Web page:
Case counts, test positivity rates, death tolls and vaccine doses — numbers seem to rule everything in our pandemic world, yet some figures appear to carry more weight than others.
Earlier this week, the province released a long-awaited report on the impact COVID-19 is having on racialized communities in Manitoba. Health-care workers in May 2020 started collecting data on the race, ethnicity and indigeneity of people who had tested positive for the virus, with the government proudly announcing, at the time, that this was the first jurisdiction in Canada to do so.
In Manitoba, Filipino, African and South Asian residents bear brunt of COVID-19 infection ratesClick to Expand
Posted: 7:22 PM Mar. 1, 2021
For the past 15 years, Mely Dela Cruz has been looking after seniors in their homes, and she didn't stop when COVID-19 started to spread.
The home-care aide has worked throughout the pandemic, meticulously donning her personal protective gear and asking her clients COVID-19 screening questions before she goes into their homes.
Yet it took 10 months for that data to be released publicly, and officials seem to have done little with the information during that time.
The report shows Black, Indigenous and people of colour (BIPOC) have been disproportionately affected by the virus. Racialized people represent 51 per cent of COVID-19 infections, while making up only 35 per cent of the province’s total population. African, Indigenous, Filipino and South Asian residents in particular are over-represented in the data.
The results, sadly, are not surprising. From the United States to the United Kingdom, BIPOC communities have been hit hardest by the virus and have suffered worse outcomes and more deaths than white populations. The culprit, one must reasonably conclude, is systemic racism.
The Manitoba report is upfront about this, naming systemic racism as the root cause of the disparity and providing ample context for the claim. Racialized residents are more likely to work in front-line industries, live in overcrowded or inadequate housing and suffer underlying medical conditions as a result of poor access to health and social services — all of which increase the risk of exposure to COVID-19.
The correlation between systemic racism and poor health is not new. Winnipeggers in low-income neighbourhoods have long been more likely to die prematurely and be diagnosed with a chronic disease than those in higher-income neighbourhoods, according to a 2019 assessment of community health. The gaps that already existed have become chasms during the pandemic.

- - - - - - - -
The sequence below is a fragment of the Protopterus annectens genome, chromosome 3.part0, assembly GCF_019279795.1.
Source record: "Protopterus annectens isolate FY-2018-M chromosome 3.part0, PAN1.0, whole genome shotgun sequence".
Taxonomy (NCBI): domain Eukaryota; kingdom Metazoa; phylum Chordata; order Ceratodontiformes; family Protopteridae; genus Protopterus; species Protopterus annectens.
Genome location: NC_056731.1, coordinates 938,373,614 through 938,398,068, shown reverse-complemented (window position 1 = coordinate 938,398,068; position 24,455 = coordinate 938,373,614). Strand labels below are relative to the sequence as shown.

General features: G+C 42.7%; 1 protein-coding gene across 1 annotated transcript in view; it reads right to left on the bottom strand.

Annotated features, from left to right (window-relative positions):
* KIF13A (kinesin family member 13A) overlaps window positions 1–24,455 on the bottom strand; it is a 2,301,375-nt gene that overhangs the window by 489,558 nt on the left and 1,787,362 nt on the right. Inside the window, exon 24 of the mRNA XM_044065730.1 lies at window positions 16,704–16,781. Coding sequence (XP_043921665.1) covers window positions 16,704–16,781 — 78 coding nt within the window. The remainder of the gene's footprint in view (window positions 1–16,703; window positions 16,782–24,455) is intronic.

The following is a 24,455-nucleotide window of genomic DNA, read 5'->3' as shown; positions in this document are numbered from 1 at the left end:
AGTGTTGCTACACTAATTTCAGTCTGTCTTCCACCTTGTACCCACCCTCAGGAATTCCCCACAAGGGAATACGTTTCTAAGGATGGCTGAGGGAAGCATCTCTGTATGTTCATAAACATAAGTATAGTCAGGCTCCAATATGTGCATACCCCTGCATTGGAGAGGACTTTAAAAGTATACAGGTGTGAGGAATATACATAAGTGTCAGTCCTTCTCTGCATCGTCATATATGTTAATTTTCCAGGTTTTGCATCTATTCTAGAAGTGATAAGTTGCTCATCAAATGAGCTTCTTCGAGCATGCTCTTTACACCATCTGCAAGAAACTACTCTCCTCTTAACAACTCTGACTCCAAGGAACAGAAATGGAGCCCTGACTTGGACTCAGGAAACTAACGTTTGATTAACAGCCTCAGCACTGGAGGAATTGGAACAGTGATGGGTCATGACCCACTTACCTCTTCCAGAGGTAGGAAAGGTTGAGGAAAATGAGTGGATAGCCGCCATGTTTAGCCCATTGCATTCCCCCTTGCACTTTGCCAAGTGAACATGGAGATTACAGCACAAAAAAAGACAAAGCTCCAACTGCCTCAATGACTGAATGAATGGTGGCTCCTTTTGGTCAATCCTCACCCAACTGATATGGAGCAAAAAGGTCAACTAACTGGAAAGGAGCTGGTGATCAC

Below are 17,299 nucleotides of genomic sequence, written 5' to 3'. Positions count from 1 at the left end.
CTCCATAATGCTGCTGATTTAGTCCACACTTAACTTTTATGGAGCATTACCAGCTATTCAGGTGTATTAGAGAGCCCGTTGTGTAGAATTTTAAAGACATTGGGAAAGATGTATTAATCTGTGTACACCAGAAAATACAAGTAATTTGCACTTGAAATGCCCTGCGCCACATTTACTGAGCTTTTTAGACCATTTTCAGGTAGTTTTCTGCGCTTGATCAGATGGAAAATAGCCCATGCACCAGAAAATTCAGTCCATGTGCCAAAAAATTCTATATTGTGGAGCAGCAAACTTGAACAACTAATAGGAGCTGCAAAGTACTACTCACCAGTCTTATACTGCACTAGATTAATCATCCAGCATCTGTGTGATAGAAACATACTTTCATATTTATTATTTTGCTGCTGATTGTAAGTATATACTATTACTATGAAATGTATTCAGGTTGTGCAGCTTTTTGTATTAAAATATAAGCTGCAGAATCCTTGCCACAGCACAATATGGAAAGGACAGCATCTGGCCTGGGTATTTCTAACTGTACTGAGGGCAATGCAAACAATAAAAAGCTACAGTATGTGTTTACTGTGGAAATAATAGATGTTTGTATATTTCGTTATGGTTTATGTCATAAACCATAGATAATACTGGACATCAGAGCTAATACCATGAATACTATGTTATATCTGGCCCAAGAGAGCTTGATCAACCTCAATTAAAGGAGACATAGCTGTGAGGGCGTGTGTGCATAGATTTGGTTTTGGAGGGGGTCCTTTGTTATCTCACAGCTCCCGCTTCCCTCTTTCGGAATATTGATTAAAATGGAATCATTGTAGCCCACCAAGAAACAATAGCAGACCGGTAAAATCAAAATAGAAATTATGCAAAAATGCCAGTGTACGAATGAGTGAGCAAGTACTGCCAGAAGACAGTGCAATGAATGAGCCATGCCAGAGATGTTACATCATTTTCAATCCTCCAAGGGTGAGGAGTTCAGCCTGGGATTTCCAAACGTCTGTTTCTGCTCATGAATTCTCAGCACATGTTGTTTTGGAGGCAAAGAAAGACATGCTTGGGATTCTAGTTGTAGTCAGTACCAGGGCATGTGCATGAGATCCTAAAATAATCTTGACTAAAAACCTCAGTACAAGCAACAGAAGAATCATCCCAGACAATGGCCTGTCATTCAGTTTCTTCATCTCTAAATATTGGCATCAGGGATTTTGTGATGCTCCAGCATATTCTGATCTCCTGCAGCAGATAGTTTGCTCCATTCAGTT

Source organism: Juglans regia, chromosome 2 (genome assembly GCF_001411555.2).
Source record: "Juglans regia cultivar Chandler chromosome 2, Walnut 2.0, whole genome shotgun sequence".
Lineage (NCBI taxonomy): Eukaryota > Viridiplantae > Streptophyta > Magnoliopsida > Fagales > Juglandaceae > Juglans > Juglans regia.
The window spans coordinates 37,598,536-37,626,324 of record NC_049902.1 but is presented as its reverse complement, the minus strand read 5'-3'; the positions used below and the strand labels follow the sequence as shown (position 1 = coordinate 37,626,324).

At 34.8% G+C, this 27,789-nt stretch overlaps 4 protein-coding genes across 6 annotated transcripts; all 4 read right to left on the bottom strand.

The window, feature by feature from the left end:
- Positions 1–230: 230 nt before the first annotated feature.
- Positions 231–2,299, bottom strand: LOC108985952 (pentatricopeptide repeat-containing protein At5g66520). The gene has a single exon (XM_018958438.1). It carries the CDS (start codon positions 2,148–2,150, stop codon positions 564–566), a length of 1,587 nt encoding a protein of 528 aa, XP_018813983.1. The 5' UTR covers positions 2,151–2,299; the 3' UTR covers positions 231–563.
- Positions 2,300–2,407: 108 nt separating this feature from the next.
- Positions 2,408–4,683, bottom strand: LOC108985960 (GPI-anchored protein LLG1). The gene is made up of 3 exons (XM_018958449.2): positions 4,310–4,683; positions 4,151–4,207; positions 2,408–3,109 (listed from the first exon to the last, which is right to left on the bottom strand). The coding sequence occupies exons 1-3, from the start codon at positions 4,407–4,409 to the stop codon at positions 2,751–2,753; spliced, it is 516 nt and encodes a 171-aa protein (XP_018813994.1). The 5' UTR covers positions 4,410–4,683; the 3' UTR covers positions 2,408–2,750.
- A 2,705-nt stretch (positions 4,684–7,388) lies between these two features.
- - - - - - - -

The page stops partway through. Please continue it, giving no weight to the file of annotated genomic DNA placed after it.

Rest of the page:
So, how is the government planning to use the data it has collected to improve health outcomes for BIPOC Manitobans? By collecting more data, making health information available in more languages, and community outreach, explained chief public health officer Dr. Brent Roussin during last Monday’s media briefing. None of these addresses the aforementioned factors contributing to health inequality.
If the government is unable or unwilling to directly deal with the effects of systemic racism during the pandemic, other than making mention of them in a 10-page report, the least it can do is update the vaccine eligibility criteria to include at-risk BIPOC communities.
If a segment of the population is experiencing more cases of COVID-19, vaccinating that population should be a priority. This is already happening with older Manitobans and First Nations groups (although Inuit and Métis residents are not yet included), who are first in line for immunization.
Decisions about who to vaccinate first are based on risk factors determined by the best available data. It’s curious, then, that the province isn’t using the data it has been collecting for nearly a year on the disparate impact of COVID-19 on racialized communities to inform and improve its vaccine rollout plan.
Unless it isn’t curious at all, and it’s another example of systemic racism at play. If that’s the case, Manitobans deserve better.